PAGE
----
The following practical suggestions should be kept in view while developing the export marketing plan.
1. Exporters should be innovative. That is to say, the exporters should innovate new product designs, strategies and promotional policies to improve the level of exports. This helps them to make ‘value rich offers’ that are better than the best.
2. Marketing nicking may be the exporter’s best option. Developing country exporters of manufactured products rarely occupy a dominant position on international markets. The exporter should therefore, aim at a market niche rather than at the mass market. One advantage of market nicking is that it does not require elaborate and expensive market investigations before market entry. A simple study of potential customer groups may be adequate.
3. Exporters should seek value-adding product strategies. Another implication of market niching is that attempting to achieve price leadership may not be the exporter’s best option. Product differentiation, branding, distinctive styling, durable packaging, outstanding customer service, etc. could provide comparative advantages on the export market and therefore, eliminate the need to compete solely on the basic price.
4. Exports should know the key buyers in the target market. Successful exporting often result from establishing strong relations with a key intermediary with access to distribution channels in the export market. This intermediary may be an importer, broker, trading business firm, or the business firm’s distributer/agent. Forming a business alliance with a reputable partner that can channel export products to appropriate distribution point is one of the most important tasks in exporting. Such a task would fall under what is termed a “push” strategy. A contrast is provided by “pull” strategies which require the export to be in direct contact with end-users or consumers. The letter is frequently a costly strategy and is therefore not feasible for the small and medium-sized enterprise.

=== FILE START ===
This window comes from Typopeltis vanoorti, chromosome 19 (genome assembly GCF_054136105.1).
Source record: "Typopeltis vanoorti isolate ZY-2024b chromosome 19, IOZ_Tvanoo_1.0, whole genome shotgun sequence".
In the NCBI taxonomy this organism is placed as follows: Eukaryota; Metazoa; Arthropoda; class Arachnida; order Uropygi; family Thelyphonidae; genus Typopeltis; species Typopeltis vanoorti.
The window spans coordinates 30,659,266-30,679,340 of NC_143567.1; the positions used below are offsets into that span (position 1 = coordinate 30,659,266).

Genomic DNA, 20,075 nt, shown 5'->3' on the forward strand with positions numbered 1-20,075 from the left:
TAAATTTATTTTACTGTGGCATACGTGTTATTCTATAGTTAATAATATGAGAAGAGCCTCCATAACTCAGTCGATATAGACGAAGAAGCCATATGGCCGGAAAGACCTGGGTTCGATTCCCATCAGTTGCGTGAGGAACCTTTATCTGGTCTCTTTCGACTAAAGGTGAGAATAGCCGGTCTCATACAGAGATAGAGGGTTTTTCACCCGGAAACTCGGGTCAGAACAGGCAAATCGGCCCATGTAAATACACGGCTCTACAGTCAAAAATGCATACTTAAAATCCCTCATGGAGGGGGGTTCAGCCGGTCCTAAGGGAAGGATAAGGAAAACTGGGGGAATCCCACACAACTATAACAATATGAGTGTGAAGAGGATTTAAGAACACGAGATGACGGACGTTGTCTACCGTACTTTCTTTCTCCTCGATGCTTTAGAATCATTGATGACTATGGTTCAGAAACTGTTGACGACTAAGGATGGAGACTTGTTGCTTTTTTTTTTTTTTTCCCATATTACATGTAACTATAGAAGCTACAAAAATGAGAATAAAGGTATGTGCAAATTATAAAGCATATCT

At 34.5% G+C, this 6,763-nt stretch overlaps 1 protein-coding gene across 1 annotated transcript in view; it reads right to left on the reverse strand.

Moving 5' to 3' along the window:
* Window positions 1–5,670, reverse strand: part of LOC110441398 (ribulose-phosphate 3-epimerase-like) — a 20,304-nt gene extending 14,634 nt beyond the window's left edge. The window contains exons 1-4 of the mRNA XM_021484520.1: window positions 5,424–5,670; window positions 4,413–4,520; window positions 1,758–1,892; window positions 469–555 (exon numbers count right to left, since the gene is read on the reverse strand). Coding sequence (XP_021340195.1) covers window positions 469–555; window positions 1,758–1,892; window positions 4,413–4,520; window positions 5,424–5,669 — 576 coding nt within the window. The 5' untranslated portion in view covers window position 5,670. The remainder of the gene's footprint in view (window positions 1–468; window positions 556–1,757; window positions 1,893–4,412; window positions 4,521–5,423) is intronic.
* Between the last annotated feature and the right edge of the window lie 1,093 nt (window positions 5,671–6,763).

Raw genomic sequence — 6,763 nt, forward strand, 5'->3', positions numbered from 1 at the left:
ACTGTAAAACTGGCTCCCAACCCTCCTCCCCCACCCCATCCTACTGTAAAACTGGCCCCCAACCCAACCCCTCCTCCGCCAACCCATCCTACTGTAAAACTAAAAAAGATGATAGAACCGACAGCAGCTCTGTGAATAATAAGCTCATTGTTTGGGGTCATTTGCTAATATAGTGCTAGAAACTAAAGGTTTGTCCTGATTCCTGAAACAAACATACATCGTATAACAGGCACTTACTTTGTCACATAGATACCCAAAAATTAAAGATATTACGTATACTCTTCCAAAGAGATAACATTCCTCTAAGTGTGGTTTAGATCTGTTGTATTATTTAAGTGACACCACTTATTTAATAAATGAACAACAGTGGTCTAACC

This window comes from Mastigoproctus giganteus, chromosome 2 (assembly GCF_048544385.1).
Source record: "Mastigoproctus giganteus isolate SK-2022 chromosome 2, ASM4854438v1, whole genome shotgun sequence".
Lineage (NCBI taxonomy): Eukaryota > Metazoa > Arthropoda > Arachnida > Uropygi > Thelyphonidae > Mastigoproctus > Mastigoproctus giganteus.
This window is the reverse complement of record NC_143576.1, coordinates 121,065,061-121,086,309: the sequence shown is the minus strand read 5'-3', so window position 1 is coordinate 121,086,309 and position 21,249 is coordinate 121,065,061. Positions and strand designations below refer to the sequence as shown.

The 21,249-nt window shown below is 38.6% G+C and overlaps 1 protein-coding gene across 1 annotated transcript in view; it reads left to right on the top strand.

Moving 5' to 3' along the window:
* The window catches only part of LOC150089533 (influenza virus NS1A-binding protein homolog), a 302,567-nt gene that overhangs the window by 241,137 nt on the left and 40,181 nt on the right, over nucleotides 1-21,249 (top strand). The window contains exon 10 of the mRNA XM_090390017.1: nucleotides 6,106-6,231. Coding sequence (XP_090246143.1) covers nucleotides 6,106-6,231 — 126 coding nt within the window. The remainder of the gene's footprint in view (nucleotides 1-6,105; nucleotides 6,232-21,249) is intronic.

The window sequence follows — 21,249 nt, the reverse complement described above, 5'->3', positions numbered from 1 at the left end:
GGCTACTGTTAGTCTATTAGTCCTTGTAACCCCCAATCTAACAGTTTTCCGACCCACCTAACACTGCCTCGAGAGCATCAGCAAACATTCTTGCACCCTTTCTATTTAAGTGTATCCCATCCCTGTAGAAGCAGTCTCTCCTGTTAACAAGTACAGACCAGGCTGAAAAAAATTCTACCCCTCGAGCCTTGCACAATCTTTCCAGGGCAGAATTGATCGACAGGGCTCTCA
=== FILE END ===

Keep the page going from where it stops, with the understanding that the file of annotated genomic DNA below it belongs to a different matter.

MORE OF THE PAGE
5. Exports should choose their market carefully. The choice of market can make the difference between success and failure in exporting.
6. Exporters should clarify their motive for exporting and set their objectives at the outset. They should know why they want to export and set their goals. Hopefully, the export venture will contributes to both their profit-seeking and market expansion objectives.
7. Exporters should consider export market development a long-team investment. Managers learn the tasks of exporting gradually, familiarity with export markets is gained over time and business relationships evolve and are strengthened over a period of time. Sustained efforts are therefore, essential in export marketing.
8. Planning and strategy development are essential for success in the long run in export trade.
9. Exporting requires technical expertise. The export firm should have the requisite technical expertise, in addition to careful planning and suitable products. Managers sometimes underestimate the complexity of exporting tasks, the risks involved and the consequences of failure. A realistic understanding of the commitment required to success in an export venture is essential.
10. No enterprise should seek entry into an export market until it is ready. Any attempt at exporting without experience in domestic marketing is bound to fail. Research suggests that enterprises gain important skill, knowledge and confidence at home which often prove beneficial in the export markets as well.
11. The responsibility for the export effort should be assigned to a key staff member, usually known as Export Manager. Experience suggests that an export venture is more likely to succeed when a key person in the enterprise is assigned the export task. This person can play a combination of roles as change agent, motivator, resource person, organizer and so on.